I know... I know... Nazi graffiti carved into a classroom desk where French author Victor Hugo is being studied... kind of defies the odds... It took me two decades to teach The Hunchback of Notre-Dame, it was worth the wait.
It's said that great writers think a lot of about exposition, and Hunchback has such a interesting hook to start. The playwright Gringoire being rejected for the aptly named "Pope of Fools" contest in pure Parisian fashion where the ugliest mug is touted through the streets and jeered. Of course, the hapless and innocent Quasimodo, whose name is a pun meaning "almost" and "the standard measure" which together implies "almost the standard measure" of a human being.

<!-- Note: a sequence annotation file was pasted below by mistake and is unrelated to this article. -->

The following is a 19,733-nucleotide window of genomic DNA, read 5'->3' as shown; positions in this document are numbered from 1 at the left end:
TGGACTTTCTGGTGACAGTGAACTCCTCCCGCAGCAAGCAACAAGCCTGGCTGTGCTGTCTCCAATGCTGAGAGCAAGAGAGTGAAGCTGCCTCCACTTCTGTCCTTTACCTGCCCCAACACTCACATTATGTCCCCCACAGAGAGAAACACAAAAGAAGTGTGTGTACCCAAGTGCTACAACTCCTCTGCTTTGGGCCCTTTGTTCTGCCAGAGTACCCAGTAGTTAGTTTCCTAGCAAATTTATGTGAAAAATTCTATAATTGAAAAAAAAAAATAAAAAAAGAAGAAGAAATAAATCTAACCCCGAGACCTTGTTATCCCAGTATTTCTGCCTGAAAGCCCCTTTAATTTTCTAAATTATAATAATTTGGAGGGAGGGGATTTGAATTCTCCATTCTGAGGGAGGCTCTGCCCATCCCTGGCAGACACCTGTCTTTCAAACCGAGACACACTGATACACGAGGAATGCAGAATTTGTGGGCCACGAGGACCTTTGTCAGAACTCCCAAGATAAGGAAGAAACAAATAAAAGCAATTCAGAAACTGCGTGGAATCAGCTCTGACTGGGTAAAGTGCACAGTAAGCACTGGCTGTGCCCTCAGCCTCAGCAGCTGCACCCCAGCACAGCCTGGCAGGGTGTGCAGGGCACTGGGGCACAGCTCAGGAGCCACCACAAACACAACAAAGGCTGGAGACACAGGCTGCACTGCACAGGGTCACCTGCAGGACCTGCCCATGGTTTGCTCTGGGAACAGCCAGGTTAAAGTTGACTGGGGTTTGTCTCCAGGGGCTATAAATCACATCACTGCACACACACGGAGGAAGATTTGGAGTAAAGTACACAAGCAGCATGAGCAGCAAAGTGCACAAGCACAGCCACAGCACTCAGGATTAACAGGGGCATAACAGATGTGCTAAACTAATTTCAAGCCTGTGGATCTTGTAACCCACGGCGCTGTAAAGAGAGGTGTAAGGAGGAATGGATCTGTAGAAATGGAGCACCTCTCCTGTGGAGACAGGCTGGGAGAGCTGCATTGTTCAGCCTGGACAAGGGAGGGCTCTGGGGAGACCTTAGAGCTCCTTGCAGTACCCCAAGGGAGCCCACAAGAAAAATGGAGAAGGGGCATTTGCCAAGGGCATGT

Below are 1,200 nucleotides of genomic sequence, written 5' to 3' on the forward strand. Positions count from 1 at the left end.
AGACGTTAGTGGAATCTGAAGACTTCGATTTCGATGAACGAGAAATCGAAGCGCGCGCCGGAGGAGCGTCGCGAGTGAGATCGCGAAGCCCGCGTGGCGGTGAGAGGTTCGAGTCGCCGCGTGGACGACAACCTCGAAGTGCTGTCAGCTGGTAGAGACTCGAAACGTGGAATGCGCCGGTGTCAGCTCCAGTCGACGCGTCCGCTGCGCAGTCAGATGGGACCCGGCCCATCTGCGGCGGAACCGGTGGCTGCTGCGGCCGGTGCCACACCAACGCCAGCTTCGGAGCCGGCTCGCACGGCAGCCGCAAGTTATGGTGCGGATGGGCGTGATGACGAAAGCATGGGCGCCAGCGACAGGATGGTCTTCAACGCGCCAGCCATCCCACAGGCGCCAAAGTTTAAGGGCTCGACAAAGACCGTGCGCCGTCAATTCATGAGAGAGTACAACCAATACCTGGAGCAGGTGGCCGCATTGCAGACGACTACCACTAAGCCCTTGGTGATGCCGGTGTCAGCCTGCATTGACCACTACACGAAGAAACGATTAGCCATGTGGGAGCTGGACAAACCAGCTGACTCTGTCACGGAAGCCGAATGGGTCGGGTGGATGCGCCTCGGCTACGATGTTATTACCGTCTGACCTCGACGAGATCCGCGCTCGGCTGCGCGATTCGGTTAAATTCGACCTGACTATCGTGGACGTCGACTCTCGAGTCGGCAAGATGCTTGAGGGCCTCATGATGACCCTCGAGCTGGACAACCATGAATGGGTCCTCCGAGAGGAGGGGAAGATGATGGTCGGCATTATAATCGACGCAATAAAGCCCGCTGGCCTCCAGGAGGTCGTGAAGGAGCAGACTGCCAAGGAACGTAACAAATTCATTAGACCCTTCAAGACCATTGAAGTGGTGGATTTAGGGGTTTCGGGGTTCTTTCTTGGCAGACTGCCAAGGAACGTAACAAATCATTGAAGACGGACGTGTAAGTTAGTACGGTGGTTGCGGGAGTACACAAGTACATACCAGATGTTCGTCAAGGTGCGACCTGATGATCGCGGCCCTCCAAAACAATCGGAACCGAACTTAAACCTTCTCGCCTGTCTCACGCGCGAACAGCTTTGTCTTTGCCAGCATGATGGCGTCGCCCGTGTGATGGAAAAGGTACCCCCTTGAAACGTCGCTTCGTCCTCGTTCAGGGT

But the helpless child is also found by the villainous Count Frollo on Quasimodo Sunday, which is the first Sunday after Easter, where all mankind should be given a second chance... to live free and be redeemed.
The students love the book... these are 11th graders mind you and we've been studying the macabre. I gave them Poe's Tell Tale Heart, and Shakespeare's Macbeth, and Irving's Sleepy Hollow, and Dickens' Christmas Carol... but it's Quasimodo who breaks their hearts... I've seen to that. (Is that another white whale... what?)